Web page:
Disciplinary action highlights the need for compliance with sales and suitability regulations and licensing conditions

The SFC’s recent public reprimand and fine of HK$6.3 million against a licensed corporation (the Company) brings various provisions of the Code of Conduct and Internal Control Guidelines to the forefront. It also highlights the need for licensed corporations to fully comply with any licensing conditions. Outlined in this article are the key facts of this case and a summary of what licensed intermediaries can learn from this disciplinary action.

Factual background leading up to the disciplinary action

The Company, which holds type 1, 4 and 9 licences, was subject to the following licensing conditions:

(a) 

shall not hold client assets; and

(b) 

for Type 1 regulated activity, shall not conduct business other than:

(i) 

communicating offers to effect dealings in securities to a corporation that is licensed by or registered with the SFC for Type 1 regulated activity, in the names of the persons from whom those offers are received; and

(ii) 

introducing persons to a corporation that is licensed by or registered with the SFC for Type 1 regulated activity in order that they may effect dealings in securities or make offers to deal in securities.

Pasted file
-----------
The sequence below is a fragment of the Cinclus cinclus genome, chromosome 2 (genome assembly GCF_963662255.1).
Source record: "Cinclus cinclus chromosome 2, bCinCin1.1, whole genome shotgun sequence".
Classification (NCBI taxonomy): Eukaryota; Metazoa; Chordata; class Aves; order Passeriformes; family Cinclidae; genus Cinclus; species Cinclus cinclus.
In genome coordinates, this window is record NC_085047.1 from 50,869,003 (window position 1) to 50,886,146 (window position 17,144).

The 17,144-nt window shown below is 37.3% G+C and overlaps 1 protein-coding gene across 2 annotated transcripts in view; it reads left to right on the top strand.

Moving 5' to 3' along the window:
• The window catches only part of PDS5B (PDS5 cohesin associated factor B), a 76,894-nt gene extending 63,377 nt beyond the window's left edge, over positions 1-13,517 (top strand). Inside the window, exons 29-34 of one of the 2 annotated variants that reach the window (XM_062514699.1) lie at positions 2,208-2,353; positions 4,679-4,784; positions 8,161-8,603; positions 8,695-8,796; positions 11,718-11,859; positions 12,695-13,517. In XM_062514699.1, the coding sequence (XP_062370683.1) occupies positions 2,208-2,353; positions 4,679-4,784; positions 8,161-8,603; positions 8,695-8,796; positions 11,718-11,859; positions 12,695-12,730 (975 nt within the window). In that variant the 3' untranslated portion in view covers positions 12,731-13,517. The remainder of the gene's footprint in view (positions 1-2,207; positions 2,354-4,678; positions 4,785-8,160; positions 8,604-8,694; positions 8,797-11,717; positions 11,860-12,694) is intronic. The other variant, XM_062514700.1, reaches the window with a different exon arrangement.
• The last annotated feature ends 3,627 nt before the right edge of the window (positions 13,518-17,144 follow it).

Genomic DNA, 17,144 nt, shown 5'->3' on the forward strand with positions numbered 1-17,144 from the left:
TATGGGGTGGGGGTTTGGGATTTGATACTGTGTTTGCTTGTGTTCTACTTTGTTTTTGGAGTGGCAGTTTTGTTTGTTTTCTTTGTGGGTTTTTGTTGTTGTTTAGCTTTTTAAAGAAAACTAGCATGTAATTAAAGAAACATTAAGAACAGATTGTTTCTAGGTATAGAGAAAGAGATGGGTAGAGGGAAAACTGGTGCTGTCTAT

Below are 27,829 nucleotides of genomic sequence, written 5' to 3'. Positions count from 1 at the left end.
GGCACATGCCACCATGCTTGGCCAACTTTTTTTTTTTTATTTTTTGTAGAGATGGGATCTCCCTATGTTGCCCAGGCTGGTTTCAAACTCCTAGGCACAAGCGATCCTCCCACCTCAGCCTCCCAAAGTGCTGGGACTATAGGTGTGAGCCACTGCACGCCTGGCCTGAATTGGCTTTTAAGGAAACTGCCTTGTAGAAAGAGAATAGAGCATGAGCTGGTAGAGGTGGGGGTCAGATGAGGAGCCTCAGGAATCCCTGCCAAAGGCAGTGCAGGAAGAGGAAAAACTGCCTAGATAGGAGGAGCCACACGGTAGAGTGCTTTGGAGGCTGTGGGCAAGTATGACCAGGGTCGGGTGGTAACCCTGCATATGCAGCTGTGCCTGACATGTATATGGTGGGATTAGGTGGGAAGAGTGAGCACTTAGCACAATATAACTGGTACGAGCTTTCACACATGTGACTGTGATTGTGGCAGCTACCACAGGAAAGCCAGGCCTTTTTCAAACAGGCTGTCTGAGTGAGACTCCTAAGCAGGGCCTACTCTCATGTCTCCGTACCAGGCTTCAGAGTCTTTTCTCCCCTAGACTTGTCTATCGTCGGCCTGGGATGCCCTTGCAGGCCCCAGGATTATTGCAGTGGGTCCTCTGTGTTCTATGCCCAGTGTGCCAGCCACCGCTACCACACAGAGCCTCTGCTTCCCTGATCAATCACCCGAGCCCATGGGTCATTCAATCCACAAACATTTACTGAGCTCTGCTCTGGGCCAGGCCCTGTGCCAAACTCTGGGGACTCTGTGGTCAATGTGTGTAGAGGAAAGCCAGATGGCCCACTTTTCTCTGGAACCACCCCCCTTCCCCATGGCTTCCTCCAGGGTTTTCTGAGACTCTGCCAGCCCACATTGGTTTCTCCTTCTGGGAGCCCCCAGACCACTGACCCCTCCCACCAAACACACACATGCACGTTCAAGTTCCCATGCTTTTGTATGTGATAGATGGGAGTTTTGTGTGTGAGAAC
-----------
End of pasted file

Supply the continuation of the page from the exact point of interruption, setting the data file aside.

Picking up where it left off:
The SFC found that the Company had breached its licensing conditions by:

  • providing discretionary account management services to eight clients in seven client accounts in return for an annual management fee;
  • procuring 36 clients directly to subscribe for six unlisted bonds directly from four listed companies, totalling about HK$108 million.

Following the SFC’s investigation, a number of other significant findings were made relating to product due diligence, suitability of recommendations, documentation of investment advice, and disclosure of monetary benefits. As a result, the fitness and properness of the Company to carry on regulated activities were called into question.

Key reminders to licensed intermediaries

The various breaches committed by the Company should be a stark reminder to other licensed intermediaries that, in addition to adherence to licensing conditions, they need to have systems and controls in place ensuring:

  • adequate product due diligence is conducted before recommending products to clients;
  • a client’s risk tolerance is assessed and recommendations and solicitations are suitable and reasonable;
  • records of investment advice and recommendations are maintained;
  • clients are provided with written investment advice and recommendations; and
  • a disclosure is made to a client when commission is received.